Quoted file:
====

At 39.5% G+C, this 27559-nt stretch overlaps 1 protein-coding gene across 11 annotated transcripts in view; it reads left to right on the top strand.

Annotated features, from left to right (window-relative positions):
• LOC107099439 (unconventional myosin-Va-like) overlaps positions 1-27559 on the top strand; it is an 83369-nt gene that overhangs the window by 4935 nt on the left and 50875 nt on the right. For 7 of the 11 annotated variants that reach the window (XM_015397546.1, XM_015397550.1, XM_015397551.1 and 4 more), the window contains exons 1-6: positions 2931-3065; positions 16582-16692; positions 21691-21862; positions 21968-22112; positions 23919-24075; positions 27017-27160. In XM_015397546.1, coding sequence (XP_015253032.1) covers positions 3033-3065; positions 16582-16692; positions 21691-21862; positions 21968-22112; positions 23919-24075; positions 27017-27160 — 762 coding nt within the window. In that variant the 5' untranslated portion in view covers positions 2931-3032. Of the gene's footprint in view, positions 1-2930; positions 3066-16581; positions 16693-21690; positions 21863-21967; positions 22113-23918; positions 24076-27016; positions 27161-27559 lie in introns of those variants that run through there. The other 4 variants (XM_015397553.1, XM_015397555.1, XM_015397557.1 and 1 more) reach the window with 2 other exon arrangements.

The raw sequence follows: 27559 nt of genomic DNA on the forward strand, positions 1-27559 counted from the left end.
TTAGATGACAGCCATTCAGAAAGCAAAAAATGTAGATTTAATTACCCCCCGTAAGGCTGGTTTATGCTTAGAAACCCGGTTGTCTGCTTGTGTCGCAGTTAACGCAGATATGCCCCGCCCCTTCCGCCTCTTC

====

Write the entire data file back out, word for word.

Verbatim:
At 39.5% G+C, this 27559-nt stretch overlaps 1 protein-coding gene across 11 annotated transcripts in view; it reads left to right on the top strand.

Annotated features, from left to right (window-relative positions):
• LOC107099439 (unconventional myosin-Va-like) overlaps positions 1-27559 on the top strand; it is an 83369-nt gene that overhangs the window by 4935 nt on the left and 50875 nt on the right. For 7 of the 11 annotated variants that reach the window (XM_015397546.1, XM_015397550.1, XM_015397551.1 and 4 more), the window contains exons 1-6: positions 2931-3065; positions 16582-16692; positions 21691-21862; positions 21968-22112; positions 23919-24075; positions 27017-27160. In XM_015397546.1, coding sequence (XP_015253032.1) covers positions 3033-3065; positions 16582-16692; positions 21691-21862; positions 21968-22112; positions 23919-24075; positions 27017-27160 — 762 coding nt within the window. In that variant the 5' untranslated portion in view covers positions 2931-3032. Of the gene's footprint in view, positions 1-2930; positions 3066-16581; positions 16693-21690; positions 21863-21967; positions 22113-23918; positions 24076-27016; positions 27161-27559 lie in introns of those variants that run through there. The other 4 variants (XM_015397553.1, XM_015397555.1, XM_015397557.1 and 1 more) reach the window with 2 other exon arrangements.

The raw sequence follows: 27559 nt of genomic DNA on the forward strand, positions 1-27559 counted from the left end.
TTAGATGACAGCCATTCAGAAAGCAAAAAATGTAGATTTAATTACCCCCCGTAAGGCTGGTTTATGCTTAGAAACCCGGTTGTCTGCTTGTGTCGCAGTTAACGCAGATATGCCCCGCCCCTTCCGCCTCTTC